If you have a school-aged child, please read this. Even if your kids are older, still… read this.
Unless you’ve been under a rock, you’ve likely heard of Roblox, the online game platform that allows users to make their own games and play with other game makers. It’s quite fascinating, and from what I know from my own son’s fixation, it’s very addicting. We’ve enjoyed watching our son create really mind-boggling games and it’s been rewarding watching him focus on completing new “mods” for others to enjoy. His enjoyment was purely for enjoyment and no monetization was at play. Ever.
Being the attentive parents that we are, we never let our son play willy nilly within the games themselves, and we monitored the games he played and limited his overall screentime. We taught him the rules of internet safety and when to call for us if he wasn’t sure about something. He’s a good kid, with extremely high attention to detail and a creative side that is unmatched. So, learning what we did about a week ago was stressful and heart-wrenching. For all of us.
My husband watches YouTube like it’s TV. It is his TV. Many different topics come through his recommended feed on a regular basis, but seeing this one caught his attention and forced us both to watch. We watched the below video, after our son went to bed, and were shocked by what we learned. The creative outlet that our son had, and thoroughly enjoyed, was now tainted.
After watching the above video from People Make Games, we could no longer allow our son to use Roblox the way he had before. We had to modify the existing experience, which majorly affected his ability to play nearly everything he had previously. He was NOT happy. Not in the least.
Roblox has parental controls, but they are all or nothing, and you can’t distinguish between what you deem appropriate from what Roblox views as appropriate. There are no customizations. But here’s the odd part… Considering a large portion of Roblox’s community is supposedly for kids, once the parental controls are on, it “allows children to only access a curated list of age-appropriate games on Roblox and completely disables chat everywhere on the platform” – This in theory made complete sense and we fully expected this, however, it was then grossly obvious that every single game my son was playing, was no longer “appropriate”, and thus, could no longer play. Again, he was not happy.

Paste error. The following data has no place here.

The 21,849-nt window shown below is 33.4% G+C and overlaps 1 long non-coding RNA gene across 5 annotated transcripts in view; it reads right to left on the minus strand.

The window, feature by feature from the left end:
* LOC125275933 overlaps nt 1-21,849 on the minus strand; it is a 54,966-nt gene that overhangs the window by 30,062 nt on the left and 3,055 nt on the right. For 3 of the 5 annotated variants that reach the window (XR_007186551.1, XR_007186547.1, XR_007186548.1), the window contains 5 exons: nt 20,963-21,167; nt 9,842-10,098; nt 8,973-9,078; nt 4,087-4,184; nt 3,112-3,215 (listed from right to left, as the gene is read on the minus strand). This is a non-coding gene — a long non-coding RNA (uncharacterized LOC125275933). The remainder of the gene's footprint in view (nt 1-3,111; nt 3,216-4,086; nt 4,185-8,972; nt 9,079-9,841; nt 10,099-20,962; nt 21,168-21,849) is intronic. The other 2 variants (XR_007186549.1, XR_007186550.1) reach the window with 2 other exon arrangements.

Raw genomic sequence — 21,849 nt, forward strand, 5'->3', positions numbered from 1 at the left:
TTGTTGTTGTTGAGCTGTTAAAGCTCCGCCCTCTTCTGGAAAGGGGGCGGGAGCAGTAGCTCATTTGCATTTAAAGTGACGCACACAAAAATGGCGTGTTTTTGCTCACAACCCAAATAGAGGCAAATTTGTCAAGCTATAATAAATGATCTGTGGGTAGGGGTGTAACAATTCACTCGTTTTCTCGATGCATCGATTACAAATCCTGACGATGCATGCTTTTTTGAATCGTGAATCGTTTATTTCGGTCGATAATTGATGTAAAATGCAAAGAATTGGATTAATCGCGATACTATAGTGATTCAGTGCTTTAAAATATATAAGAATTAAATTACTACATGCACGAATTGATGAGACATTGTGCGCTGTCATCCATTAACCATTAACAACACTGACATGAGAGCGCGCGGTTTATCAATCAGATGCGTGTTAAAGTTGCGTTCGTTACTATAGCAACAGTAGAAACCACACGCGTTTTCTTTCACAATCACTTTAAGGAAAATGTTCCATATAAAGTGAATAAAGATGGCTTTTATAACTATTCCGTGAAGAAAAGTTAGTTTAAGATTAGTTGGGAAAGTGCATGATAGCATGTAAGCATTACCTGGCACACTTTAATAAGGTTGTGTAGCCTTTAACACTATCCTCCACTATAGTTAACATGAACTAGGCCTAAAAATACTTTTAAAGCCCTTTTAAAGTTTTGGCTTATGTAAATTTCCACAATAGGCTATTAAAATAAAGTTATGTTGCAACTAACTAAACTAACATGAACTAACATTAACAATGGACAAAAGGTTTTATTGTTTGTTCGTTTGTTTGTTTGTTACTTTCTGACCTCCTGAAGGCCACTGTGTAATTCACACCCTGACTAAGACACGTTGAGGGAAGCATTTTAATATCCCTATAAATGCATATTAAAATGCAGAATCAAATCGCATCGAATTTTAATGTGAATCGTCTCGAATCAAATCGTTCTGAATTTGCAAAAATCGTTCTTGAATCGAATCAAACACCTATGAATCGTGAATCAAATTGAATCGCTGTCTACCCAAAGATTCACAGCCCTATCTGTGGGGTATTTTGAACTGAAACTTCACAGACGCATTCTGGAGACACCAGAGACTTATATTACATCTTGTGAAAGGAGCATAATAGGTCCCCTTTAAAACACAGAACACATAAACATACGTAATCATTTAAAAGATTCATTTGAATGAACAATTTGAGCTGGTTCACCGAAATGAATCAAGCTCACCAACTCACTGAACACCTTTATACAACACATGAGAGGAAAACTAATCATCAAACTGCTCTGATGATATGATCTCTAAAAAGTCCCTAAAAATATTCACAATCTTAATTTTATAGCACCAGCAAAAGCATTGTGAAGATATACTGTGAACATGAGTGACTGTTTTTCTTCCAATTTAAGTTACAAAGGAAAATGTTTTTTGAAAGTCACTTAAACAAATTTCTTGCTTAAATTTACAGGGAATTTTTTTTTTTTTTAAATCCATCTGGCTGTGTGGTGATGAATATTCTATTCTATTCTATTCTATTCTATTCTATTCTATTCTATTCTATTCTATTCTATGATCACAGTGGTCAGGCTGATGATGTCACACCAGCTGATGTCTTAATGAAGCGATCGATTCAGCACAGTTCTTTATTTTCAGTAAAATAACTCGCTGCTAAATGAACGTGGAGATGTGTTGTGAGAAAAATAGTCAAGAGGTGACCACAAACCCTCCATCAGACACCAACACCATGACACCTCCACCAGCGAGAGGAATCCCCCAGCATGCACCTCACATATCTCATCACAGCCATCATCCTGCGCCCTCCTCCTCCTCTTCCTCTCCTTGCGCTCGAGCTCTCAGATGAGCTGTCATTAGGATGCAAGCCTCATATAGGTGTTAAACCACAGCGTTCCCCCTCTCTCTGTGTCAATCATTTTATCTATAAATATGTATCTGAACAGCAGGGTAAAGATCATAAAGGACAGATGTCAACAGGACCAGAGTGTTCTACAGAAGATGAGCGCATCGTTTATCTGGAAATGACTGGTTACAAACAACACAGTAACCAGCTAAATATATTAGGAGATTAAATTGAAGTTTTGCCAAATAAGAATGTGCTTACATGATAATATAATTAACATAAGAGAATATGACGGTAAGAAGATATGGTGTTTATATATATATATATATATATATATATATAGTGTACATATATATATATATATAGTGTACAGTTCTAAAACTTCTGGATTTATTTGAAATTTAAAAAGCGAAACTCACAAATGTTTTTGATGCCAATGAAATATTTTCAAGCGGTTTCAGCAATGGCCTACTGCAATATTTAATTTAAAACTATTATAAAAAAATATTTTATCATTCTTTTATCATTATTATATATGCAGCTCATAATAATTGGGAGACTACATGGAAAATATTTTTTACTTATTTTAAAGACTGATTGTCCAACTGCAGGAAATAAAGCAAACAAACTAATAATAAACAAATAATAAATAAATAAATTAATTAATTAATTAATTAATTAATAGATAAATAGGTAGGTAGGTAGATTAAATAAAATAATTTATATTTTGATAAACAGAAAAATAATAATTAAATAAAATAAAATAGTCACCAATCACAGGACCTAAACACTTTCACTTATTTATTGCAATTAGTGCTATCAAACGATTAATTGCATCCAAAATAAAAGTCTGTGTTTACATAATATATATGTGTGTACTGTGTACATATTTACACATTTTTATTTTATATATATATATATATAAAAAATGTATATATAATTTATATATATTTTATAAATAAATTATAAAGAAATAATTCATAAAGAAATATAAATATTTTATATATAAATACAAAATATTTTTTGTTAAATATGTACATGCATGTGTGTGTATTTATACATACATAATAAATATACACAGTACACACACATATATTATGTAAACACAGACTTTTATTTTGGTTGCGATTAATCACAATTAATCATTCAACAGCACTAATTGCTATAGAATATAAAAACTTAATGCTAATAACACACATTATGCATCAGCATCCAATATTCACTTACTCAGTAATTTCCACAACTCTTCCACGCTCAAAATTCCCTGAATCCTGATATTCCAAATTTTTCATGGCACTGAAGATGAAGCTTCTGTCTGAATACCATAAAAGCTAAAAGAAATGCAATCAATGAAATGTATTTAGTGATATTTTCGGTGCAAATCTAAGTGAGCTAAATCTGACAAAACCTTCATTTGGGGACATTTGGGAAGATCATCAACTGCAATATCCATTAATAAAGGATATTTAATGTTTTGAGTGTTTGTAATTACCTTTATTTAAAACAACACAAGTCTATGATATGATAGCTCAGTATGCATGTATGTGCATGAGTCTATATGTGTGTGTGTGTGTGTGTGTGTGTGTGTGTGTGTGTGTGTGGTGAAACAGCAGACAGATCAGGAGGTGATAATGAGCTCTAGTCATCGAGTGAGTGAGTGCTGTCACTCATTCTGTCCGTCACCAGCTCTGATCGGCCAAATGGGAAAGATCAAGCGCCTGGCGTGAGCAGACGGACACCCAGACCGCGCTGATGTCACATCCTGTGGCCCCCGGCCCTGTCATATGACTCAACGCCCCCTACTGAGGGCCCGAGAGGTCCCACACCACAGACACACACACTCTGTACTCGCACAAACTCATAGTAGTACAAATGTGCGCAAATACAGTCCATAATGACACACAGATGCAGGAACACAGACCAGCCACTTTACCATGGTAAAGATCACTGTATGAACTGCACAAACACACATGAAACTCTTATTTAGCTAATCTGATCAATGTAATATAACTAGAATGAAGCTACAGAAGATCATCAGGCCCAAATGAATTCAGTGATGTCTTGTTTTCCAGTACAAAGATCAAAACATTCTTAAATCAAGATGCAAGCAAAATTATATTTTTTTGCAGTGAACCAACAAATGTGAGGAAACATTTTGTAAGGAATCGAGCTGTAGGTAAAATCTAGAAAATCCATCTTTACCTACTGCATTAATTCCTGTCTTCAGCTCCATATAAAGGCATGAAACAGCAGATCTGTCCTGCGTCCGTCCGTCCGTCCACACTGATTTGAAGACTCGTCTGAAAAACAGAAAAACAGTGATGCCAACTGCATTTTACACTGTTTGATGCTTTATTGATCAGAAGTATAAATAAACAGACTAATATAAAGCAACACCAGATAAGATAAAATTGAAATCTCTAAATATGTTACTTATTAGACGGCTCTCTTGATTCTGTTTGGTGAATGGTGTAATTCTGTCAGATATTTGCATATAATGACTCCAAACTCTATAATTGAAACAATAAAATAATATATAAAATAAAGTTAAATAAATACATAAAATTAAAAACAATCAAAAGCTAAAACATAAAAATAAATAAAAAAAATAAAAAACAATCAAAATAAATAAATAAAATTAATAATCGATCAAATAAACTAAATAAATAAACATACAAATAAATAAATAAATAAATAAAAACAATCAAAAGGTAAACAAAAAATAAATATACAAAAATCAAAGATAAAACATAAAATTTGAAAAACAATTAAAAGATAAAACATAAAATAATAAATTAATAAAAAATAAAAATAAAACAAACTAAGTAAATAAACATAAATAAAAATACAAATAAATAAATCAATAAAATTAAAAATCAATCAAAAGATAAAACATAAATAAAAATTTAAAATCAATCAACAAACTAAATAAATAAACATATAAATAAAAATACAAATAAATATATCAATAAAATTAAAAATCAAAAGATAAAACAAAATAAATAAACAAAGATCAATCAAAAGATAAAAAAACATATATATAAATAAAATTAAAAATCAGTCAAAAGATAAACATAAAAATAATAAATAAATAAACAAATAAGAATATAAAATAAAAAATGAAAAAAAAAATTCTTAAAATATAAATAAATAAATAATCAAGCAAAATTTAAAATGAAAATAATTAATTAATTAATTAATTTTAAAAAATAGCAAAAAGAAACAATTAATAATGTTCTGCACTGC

We knew, and he knew, that activating the parental controls would automatically turn off chat, and we were 100% OK with this. However, it was then realized that this meant he could no longer talk to his cousin or any of his “real” friends. Once again, the controls are all or nothing, meaning we couldn’t modify it as we saw fit – Not exactly leaving it to the parents’ discretion. Gameplay with others went out the window very, very quickly.
If Roblox is meant for kids, as it’s targetted, then why would the games NOT be tailored for kids and deemed appropriate by typical parental screens? Seems odd. As parents, we intend to protect our kids and keep them safe at all times, both in “real life” as well as online. As the attentive parents that we are, we pride ourselves on being involved in what our kids do as well as with whom they play. It’s our main objective as parents. We knew the games he was playing and we allowed him to play the games that we felt were appropriate for him. Of course, this is different for every child. We blessed or turned down all of his game choices, every single time.
Then enter the video above. We had to explore the controls a bit more as we were shocked with how little Roblox actually does to protect our kids. Even if it affected how much he enjoyed it. Safety trumps enjoyment. Always.
Once he got over the shock of no longer being able to play Funky Friday, among others, he was able to find a scarce few that Roblox deemed appropriate. For example, Bee Swarm. But again, the selection was scarce.
Our son will eventually get over the disappointment of not being able to play some of his (former) favorite Roblox games. He’s (dramatically) in the stages of grief at the moment, but this will pass. It’s our job as his parents to do what is best and if that means turning him away from a platform that doesn’t have his best interest in mind, then que sera, sera.
Lastly, I choose to no longer support big businesses that clearly don’t care about the little people, i.e. us.
To access this blog post via audio, click the play button in the media player below:
You can also access this post on my Podcast, “The Mom Chronicles” by E-Family Mom wherever you listen to podcasts. Thank you for your support!